‘This was his favourite,’ Grandma said. ‘He used to wear it whenever . . .’
And the smoke was like the smoke from frying sausages. ‘What’s for lunch?’ Oscar asked. It wasn’t time yet but he was so hungry. Grandma sighed and rubbed her back once more. Then they turned round and started walking home.
Three Feathers and a Pair of Glasses
Grandma’s cough got worse so she couldn’t go out onto the beach. She had to stay in her chair at the mouth of the cave with a blanket over her knees. Sometimes she kicked it off and stamped on it and said ‘damn thing,’ but she always put it back on again. Oscar had brought it with him the day before with the milk, plus some medicine and instructions to tell Grandma that she would die if she didn’t stop being a stubborn fool and move off the beach. It was all from Oscar’s parents, who, although they refused to visit Grandma and hadn’t spoken to her properly for years, still kept her room ready in the house for when she wanted to come back.
‘The doctor says I’m fine. As strong as a horse,’ Grandma said. ‘A cough could happen to anyone.’ They were eating clementines. It was early spring and still chilly. Grandma had to pick off all the pith before she could eat a segment. It took her a long time. Oscar ate his, pith and all, and Grandma couldn’t watch. After a while, Oscar wandered off a little way to investigate a heap of bits and pieces that he had seen. The water was choppy today and the gulls were restless – bickering and not settling down. They would land on a rock and then take off again straight away. They were getting bigger. Grandma was sure they were getting bigger. They interfered with her concentration. Everything seemed damp today as well and cold and sounds had an almost-echo. She felt like she was in a church; she felt like she was constantly in a church. She had thought that winter was over, but here it was lingering like sea mist over the beach. It had been an especially hard winter this year and she was trying not to think about the next one.
She watched Oscar further down the beach. He was stamped darkly onto the wide stretch of sea like a single footprint. After a while he came back up holding a handful of things. ‘It has been a very good day for finding things,’ he said solemnly. ‘One of the best probably.’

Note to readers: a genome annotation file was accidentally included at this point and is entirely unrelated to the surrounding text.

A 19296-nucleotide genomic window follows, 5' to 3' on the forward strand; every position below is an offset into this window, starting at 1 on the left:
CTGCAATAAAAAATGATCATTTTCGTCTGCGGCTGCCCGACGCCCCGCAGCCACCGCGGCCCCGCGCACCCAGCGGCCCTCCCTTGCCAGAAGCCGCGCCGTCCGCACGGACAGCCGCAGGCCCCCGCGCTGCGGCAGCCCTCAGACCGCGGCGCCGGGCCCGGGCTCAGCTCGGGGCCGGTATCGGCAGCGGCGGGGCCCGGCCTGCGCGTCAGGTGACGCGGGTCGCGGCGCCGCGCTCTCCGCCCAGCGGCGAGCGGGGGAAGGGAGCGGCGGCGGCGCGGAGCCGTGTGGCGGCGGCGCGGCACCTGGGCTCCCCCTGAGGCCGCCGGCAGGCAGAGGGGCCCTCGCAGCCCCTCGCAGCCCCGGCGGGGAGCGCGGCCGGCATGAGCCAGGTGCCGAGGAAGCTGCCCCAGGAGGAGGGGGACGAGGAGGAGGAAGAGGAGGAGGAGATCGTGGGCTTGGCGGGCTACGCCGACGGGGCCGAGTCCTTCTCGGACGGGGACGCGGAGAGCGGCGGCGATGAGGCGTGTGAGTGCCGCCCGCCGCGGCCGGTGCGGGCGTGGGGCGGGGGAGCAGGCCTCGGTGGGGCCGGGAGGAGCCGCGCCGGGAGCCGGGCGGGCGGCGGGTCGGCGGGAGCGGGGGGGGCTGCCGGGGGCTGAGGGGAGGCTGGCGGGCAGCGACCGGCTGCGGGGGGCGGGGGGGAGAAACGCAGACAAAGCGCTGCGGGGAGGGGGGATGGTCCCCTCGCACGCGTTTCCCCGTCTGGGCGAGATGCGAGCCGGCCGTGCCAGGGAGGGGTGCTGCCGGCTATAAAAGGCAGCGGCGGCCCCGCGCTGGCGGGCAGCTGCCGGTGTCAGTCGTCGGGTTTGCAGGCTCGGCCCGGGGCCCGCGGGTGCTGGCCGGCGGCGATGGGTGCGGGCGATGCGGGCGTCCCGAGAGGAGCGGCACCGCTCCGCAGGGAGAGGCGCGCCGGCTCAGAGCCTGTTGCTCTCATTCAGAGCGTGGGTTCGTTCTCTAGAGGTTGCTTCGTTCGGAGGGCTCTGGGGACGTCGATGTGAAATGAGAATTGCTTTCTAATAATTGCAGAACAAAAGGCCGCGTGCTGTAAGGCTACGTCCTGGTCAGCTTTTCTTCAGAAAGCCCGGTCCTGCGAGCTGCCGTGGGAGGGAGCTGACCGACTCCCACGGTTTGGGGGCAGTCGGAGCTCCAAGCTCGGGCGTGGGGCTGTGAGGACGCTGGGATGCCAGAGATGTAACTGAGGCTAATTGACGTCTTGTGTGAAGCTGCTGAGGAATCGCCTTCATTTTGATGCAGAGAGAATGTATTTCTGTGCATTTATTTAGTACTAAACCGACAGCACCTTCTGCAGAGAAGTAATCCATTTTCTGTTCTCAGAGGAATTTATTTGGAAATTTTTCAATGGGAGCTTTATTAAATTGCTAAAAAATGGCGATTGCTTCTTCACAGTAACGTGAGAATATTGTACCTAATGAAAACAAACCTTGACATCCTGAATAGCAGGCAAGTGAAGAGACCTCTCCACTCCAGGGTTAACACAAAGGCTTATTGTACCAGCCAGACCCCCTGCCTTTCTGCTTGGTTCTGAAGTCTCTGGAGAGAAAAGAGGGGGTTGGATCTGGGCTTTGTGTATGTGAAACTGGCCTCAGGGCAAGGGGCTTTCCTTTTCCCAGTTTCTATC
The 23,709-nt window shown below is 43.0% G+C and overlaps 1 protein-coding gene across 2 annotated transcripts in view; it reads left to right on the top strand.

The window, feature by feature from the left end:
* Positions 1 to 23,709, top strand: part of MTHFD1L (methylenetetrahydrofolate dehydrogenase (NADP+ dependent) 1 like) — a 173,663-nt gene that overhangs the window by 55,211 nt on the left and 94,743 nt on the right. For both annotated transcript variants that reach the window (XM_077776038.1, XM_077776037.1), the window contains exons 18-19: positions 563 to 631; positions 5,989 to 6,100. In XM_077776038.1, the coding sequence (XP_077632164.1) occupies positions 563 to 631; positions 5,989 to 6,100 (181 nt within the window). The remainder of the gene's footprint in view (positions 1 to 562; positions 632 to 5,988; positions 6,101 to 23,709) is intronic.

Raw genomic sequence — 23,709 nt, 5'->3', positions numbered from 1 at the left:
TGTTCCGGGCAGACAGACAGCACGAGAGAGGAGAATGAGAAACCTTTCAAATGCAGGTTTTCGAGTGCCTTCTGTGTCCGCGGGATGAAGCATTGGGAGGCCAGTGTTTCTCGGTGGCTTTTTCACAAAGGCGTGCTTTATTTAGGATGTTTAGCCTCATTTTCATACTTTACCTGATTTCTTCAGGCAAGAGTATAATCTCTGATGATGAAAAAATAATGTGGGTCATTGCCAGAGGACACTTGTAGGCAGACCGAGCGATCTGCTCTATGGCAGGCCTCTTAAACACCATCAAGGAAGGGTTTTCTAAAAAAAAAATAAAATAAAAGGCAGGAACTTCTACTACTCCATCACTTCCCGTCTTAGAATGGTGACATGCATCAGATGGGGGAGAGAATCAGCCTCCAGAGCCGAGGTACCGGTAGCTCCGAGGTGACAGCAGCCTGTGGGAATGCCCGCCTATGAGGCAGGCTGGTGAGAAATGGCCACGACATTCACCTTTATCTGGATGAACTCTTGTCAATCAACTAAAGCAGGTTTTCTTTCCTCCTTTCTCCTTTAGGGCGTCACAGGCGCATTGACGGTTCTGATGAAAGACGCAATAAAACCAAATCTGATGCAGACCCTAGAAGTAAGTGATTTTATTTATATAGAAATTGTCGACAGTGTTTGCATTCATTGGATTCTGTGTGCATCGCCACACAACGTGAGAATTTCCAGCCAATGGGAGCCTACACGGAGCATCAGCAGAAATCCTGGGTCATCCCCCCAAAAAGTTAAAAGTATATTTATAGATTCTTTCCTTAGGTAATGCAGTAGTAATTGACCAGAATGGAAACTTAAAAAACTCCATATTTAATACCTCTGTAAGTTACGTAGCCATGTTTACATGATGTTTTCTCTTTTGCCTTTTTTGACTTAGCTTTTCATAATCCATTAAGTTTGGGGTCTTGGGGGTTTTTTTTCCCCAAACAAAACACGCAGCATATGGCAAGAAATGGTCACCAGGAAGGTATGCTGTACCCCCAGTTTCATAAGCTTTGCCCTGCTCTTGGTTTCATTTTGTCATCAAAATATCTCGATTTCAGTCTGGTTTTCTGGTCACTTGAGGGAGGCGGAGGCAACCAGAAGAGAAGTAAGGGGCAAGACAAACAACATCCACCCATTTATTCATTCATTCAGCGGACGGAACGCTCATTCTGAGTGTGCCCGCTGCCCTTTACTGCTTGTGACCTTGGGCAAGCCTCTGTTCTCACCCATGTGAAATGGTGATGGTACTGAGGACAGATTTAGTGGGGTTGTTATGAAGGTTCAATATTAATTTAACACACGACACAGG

‘Don’t rub it in,’ Grandma told him. ‘What have you got?’ Oscar put everything down then picked out his first item. It was a feather. He gave it to Grandma, who inspected it and nodded, confirming that it was a good one. ‘Black backed gull,’ she said. ‘Good condition.’ The feather was shiny and dark with steaks of grey and a white tip at the end. It was big too, bigger than Grandma’s hand-span and she had big hands, maybe it was as long as her feet. The feather was shiny and dark with steaks of grey and a white tip at the end. It was big too, bigger than Grandma’s hand-span and she had big hands, maybe it was as long as her feet. She handed it back and Oscar gave her the next thing. It was another feather. This one was smaller and a purer black. It was slightly raggedy and threadbare – the branches were askew and worn. ‘Chough,’ Grandma said. ‘These are rare. There are only two nesting pairs. Pity it’s not in better nick.’ Oscar took it back and tried to smooth everything the right way. He wanted to know whether it hurt birds when their feathers fell out. Grandma said it didn’t. It was just like when Oscar’s hair fell out – he probably didn’t even notice it.
‘My hair doesn’t fall out!’ he said. ‘Look.’ He pointed at his head to show there weren’t any gaps. Grandma snorted but didn’t say anything else. Oscar looked at her warily and rubbed over his hair a few times, checking his palms afterwards.
‘What else is there?’ Grandma asked. There was one more feather, which was Oscar’s favourite. It was white and small and quite fluffy around the edges. Grandma looked at it for a long time. There was a pale grey streak veining through it. She didn’t actually know what this feather was. She recognised it, but she couldn’t think of the name. She used to know the name. She stroked it and stroked it and struggled to think of the name but she couldn’t. ‘Juvenile guillemot,’ she said, which was all she could think of.
Oscar nodded and took it back. ‘Guillemot,’ he said to himself. ‘Guillemot.’
Grandma coughed a bit and cleared her throat. ‘Is that everything?’ she said. Oscar shook his head and then picked up something else. It was an old pair of glasses. They didn’t have any lenses in them and the frames were thin and black. The right arm was bent outwards and the left arm was bent inwards. It was an excellent find. Oscar put them on and they slid down to the end of his nose. He wouldn’t let anyone else try them on.